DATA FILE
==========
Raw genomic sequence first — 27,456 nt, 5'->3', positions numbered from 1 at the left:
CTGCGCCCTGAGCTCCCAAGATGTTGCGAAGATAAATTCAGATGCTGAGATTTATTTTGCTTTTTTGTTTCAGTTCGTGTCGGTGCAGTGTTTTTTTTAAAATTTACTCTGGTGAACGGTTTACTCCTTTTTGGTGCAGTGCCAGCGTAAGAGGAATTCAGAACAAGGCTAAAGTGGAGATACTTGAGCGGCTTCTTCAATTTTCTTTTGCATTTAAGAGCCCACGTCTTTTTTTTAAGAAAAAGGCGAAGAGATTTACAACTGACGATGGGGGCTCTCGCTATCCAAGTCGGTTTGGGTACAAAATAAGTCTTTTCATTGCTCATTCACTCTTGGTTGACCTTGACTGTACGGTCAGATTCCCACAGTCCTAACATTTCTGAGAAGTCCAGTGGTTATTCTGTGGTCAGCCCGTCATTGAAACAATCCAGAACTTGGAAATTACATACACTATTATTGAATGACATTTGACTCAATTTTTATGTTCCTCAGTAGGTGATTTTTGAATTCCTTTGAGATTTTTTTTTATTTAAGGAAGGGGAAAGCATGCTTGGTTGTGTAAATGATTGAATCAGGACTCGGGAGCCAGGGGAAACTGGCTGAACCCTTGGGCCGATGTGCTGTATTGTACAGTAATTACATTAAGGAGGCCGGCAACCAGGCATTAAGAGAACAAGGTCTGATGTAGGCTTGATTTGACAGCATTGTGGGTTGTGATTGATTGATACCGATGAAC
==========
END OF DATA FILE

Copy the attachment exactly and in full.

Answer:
Raw genomic sequence first — 27,456 nt, 5'->3', positions numbered from 1 at the left:
CTGCGCCCTGAGCTCCCAAGATGTTGCGAAGATAAATTCAGATGCTGAGATTTATTTTGCTTTTTTGTTTCAGTTCGTGTCGGTGCAGTGTTTTTTTTAAAATTTACTCTGGTGAACGGTTTACTCCTTTTTGGTGCAGTGCCAGCGTAAGAGGAATTCAGAACAAGGCTAAAGTGGAGATACTTGAGCGGCTTCTTCAATTTTCTTTTGCATTTAAGAGCCCACGTCTTTTTTTTAAGAAAAAGGCGAAGAGATTTACAACTGACGATGGGGGCTCTCGCTATCCAAGTCGGTTTGGGTACAAAATAAGTCTTTTCATTGCTCATTCACTCTTGGTTGACCTTGACTGTACGGTCAGATTCCCACAGTCCTAACATTTCTGAGAAGTCCAGTGGTTATTCTGTGGTCAGCCCGTCATTGAAACAATCCAGAACTTGGAAATTACATACACTATTATTGAATGACATTTGACTCAATTTTTATGTTCCTCAGTAGGTGATTTTTGAATTCCTTTGAGATTTTTTTTTATTTAAGGAAGGGGAAAGCATGCTTGGTTGTGTAAATGATTGAATCAGGACTCGGGAGCCAGGGGAAACTGGCTGAACCCTTGGGCCGATGTGCTGTATTGTACAGTAATTACATTAAGGAGGCCGGCAACCAGGCATTAAGAGAACAAGGTCTGATGTAGGCTTGATTTGACAGCATTGTGGGTTGTGATTGATTGATACCGATGAAC